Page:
Patriots Videogate: Were the Pats' Signals Stolen in the Super Bowl?

Mike AllenCorrespondent ISeptember 29, 2007

IconGiven that a number of former and current NFL coaches and players have said that the Patriots weren't the only team to steal signals...

Is it possible that the Pats' three Super Bowl opponents kept the score close by stealing New England's defensive playcalls?

It certainly seems reasonable.

"Picking off signals has been done forever," John Madden said. "That's what you do in coaching. You're looking for anything that gives away what the other team is doing."

Howie Long said anybody who thinks the Patriots are the only club spying on opponents is "naive." Jimmy Johnson and Barry Switzer admitted to using similar ploys during their sideline days.

"Some of the coaches have selective amnesia," Johnson said, "because I know for a fact there were various teams doing this."

Here's a comment from Peyton Manning:

"I constantly think about teams stealing our signals. I know New England films me when we’re up there. I know Mike Shanahan has tried. I tell our backup quarterbacks in the preseason, ‘Don’t signal the receivers...’"

Shanahan, for his part, doesn't dispute the charge.

"Our guy keeps a pair of binoculars on their signal-callers every game," the Broncos coach said. "With any luck, we have their defensive signals figured out by halftime. Sometimes, by the end of the first quarter."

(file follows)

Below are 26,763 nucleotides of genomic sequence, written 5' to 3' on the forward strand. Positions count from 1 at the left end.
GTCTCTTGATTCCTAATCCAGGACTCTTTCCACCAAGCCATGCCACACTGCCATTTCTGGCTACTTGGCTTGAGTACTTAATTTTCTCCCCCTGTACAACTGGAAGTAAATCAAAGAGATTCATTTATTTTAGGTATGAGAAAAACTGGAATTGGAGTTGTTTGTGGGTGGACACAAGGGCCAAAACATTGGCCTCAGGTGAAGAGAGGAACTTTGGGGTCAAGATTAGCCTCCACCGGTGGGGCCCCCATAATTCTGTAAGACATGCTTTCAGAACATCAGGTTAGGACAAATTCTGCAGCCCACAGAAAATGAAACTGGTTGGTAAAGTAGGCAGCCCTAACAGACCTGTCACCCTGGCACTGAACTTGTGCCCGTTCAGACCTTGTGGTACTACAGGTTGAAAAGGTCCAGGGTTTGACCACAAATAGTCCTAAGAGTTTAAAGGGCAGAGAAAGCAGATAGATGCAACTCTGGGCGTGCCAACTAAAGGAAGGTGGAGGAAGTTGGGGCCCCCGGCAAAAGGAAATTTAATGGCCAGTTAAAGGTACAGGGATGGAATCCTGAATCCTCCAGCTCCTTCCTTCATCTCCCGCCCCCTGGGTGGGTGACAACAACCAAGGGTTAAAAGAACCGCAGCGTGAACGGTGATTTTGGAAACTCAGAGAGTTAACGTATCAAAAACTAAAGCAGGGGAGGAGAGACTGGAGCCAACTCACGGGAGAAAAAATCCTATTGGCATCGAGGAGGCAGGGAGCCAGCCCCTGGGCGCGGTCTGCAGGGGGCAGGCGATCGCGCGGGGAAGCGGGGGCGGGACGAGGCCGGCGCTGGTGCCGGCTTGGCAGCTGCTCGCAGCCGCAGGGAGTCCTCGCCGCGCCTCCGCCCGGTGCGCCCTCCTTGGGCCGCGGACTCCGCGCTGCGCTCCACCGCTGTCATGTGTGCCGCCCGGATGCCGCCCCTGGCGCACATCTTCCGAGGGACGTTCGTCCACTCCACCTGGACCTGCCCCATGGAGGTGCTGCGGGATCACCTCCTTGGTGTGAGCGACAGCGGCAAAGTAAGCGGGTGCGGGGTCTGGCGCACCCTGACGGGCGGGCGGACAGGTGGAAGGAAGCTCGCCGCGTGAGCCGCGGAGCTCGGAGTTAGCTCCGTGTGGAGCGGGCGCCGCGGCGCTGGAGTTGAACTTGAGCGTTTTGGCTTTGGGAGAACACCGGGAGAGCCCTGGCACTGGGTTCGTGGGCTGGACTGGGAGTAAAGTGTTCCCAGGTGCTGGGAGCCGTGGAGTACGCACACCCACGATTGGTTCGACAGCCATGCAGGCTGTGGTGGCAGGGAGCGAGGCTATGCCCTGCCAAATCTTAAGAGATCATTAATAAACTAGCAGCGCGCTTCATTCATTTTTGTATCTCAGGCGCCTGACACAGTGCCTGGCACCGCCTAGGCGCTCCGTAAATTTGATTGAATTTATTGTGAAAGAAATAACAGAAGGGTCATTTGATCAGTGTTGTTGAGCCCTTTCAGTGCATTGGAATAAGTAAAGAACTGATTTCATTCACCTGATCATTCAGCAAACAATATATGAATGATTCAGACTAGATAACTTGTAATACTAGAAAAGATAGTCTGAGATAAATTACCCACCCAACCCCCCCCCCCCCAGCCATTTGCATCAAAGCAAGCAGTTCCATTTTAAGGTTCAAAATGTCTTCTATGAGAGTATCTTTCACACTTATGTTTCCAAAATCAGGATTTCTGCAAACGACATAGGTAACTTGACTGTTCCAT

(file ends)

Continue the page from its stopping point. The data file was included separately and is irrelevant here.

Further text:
The point here is that the NFL, and in particular Commissioner Roger Goodell, unfairly characterized the Patriots as isolated "cheaters."

Truth be told, the Patriots did no more or less than what most other NFL teams, if not ALL other NFL teams, were doing. 

So the question stands: Did the three teams that the Pats defeated in the Super Bowls have a cameraman, or a pair of binoculars, or three spies in nuns' clothing sitting in the stands and radioing the New England signals to their opponents' bench?

Maybe they did, or maybe they didn’t.  We'll probably never know for sure, but it’s time that Goodell officially free the Pats from the “cheater” label.

As I've said before, Goodell may well have a personal vendetta against the Pats. He has acted unfairly, and in far too much haste—and it seems to me that a grudge must be involved.

Why?

I don't know.

But someday I hope to find out.

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